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Pyramids - A Northern Meadow CD (album) cover




Experimental/Post Metal

3.96 | 6 ratings

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Conor Fynes
Prog Reviewer
4 stars 'A Northern Meadow' - Pyramids (76/100)

I was once scolded by my editor that I compare too many bands to Blut Aus Nord in my reviews. I'll admit it's an easy go-to source whenever experimental metal of the cold, inhuman variety is being discussed, and their influence of the black metal sphere is so widespread that I'd still stand by most of those comparisons. Even so; this precedent puts me in a stiff position when I come across a band that deserves a reference to Blut Aus Nord as much and as far as anything else I've heard this year.

While this might sound like the preface to a copycat dismissal review, Pyramids have taken that band's atmospheric framework, and used it to make a compelling little world of their own. Think what Blut Aus Nord's 777 - The Desanctification might have sounded like with all overt traces of black metal sifted out of it, replaced with the sort of muffled clean vocals you might expect from baseline shoegaze. This is blackgaze, even 'black metal gone straight post-rock', but it's far too chilling and eerie to be relegated to the soporific annals of Alcest and their wishy-washy following. No; Pyramids and their second album A Northern Meadow cannot easily be pegged down, as much as their 'BAN with clean vocals' high concept might seem to beg to differ.

Given that those French harbingers have already been mentioned in this review more times than I have fingers on my left hand, it wasn't at all surprising to discover Blut Aus Nord's mastermind Vindsval was behind the album's drum programming. Where drum machines tend to be a budget-motivated compromise, thereby cheapening an album's execution, there are a chosen few within black metal that have managed to do amazing things with programming, and none more than Vindsval. Whether it's A Northern Meadow or one from the 777 trilogy, there's an inhuman calculation to his drum arrangements that actually manages to scare me, by sheer virtue of how emotionally cold it is. It's interesting to hear Vindsval's mechanisms paired with a band that have yet retained a grasp of their own hearts.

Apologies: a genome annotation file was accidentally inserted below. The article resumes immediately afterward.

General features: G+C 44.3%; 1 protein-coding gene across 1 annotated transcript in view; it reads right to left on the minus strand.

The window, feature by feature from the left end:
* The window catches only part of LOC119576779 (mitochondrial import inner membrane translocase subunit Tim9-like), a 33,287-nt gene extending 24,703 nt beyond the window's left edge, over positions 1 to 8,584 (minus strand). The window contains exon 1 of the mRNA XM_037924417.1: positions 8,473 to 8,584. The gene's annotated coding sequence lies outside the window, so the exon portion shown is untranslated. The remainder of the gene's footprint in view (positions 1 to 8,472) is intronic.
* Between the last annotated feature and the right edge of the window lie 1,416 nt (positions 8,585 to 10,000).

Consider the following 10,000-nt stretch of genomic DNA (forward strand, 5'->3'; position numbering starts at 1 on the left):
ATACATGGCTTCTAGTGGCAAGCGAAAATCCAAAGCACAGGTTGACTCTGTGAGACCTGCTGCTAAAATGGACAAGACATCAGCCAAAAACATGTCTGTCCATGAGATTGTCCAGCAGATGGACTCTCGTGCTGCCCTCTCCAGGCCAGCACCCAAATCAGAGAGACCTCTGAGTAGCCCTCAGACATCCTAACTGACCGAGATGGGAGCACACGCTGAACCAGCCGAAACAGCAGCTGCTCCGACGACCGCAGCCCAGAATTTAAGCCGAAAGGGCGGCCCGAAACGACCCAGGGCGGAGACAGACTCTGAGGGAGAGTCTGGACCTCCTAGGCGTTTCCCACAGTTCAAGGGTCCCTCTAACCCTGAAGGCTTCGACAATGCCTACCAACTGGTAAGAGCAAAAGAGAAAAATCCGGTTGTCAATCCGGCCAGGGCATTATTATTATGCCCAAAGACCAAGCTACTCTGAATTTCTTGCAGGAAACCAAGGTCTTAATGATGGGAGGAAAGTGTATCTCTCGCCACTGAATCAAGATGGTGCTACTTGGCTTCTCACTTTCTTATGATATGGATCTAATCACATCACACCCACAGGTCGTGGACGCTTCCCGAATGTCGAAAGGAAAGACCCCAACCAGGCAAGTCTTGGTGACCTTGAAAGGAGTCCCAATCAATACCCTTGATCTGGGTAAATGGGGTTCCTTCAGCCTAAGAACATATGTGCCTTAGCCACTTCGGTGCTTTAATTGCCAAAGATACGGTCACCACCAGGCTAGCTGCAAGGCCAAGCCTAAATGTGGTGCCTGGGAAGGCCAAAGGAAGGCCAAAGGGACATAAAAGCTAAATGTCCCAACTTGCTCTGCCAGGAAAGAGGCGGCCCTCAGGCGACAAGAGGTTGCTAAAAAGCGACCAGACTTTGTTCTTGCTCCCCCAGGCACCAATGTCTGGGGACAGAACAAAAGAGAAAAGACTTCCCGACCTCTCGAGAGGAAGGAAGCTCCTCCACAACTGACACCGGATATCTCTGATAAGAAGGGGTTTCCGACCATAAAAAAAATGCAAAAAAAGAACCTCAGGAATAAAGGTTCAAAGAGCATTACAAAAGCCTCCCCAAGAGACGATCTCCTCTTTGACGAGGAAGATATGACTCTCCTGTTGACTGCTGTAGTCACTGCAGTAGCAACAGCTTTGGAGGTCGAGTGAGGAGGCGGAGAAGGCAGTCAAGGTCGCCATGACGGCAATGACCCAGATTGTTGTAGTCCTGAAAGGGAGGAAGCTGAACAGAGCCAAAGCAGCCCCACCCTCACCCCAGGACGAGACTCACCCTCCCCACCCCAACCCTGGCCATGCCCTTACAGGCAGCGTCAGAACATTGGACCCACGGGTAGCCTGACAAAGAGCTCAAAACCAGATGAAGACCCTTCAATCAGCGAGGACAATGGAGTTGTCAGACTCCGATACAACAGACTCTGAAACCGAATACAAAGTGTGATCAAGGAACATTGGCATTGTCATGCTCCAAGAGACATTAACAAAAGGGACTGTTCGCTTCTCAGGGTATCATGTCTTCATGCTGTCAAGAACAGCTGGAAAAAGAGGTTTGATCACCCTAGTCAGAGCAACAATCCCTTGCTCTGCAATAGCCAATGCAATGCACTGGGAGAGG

Once the shock of overt comparison simmers down a little, it becomes a lot easier to take the album on its own terms. A Northern Meadow is noisily ambient; arguably hazier than the majority of shoegaze, despite the fact that the guitars are sharp and cutting. Throughout the album's fifty minutes, Pyramids stay close to a formula of swirling riffs, cold ambient, and a fairly consistent rhythm throughout songs that can make it difficult to single out particular ideas. the most striking thing about the album's first impression were undoubtedly the clean vocals. Although the specific performance duties aren't disclosed on any edition of the album, the main vocalist makes himself heard through the waves of ambiance. Sounding like a cross between Steven Wilson (of Porcupine Tree) and the fragile falsetto of Toby Driver (Kayo Dot), Pyramids' vocals are in good company. While the cool and eerily dissonant instrumentation would seem a more intuitive fit for black metal snarling, the left-field presence of clean vocals is the first (and, for a time, only) thing that sticks while listening to A Northern Meadow. Throughout my first listen, I was having a tough time making out any particular ideas out of their blackgazing ocean of sound, much less anything in the way of song structures. Several listens later, and I can say with some certainty that A Northern Meadow is an album that only reveals itself slowly to the patient listener. By the second or third time, it becomes pretty obvious that Pyramids have a real penchant for melody; they're just sneaky enough to keep it subtle and muddled.

A Northern Meadow is an impressive variation on a sound I know well and love. It's a perfect kind of music to get lost in, provided you've got the patience and mood to accommodate it. To be honest, I'm not sure if I know enough to call Pyramids great songwriters or not; the melodies are carefully integrated, but it's otherwise difficult to find an outline of memorable composition amidst the noise and haze. I might single "Indigo Birds" out as an exception; a brilliant song that dares to make its vocals ever-so-slightly clearer in the mix. Listening to A Northern Meadow is an otherwise slow-burning experience, but their fluid, bending textures are rich enough that you'll want to come back for more.

Originally written for Heathen Harvest Periodical

Conor Fynes | 4/5 |


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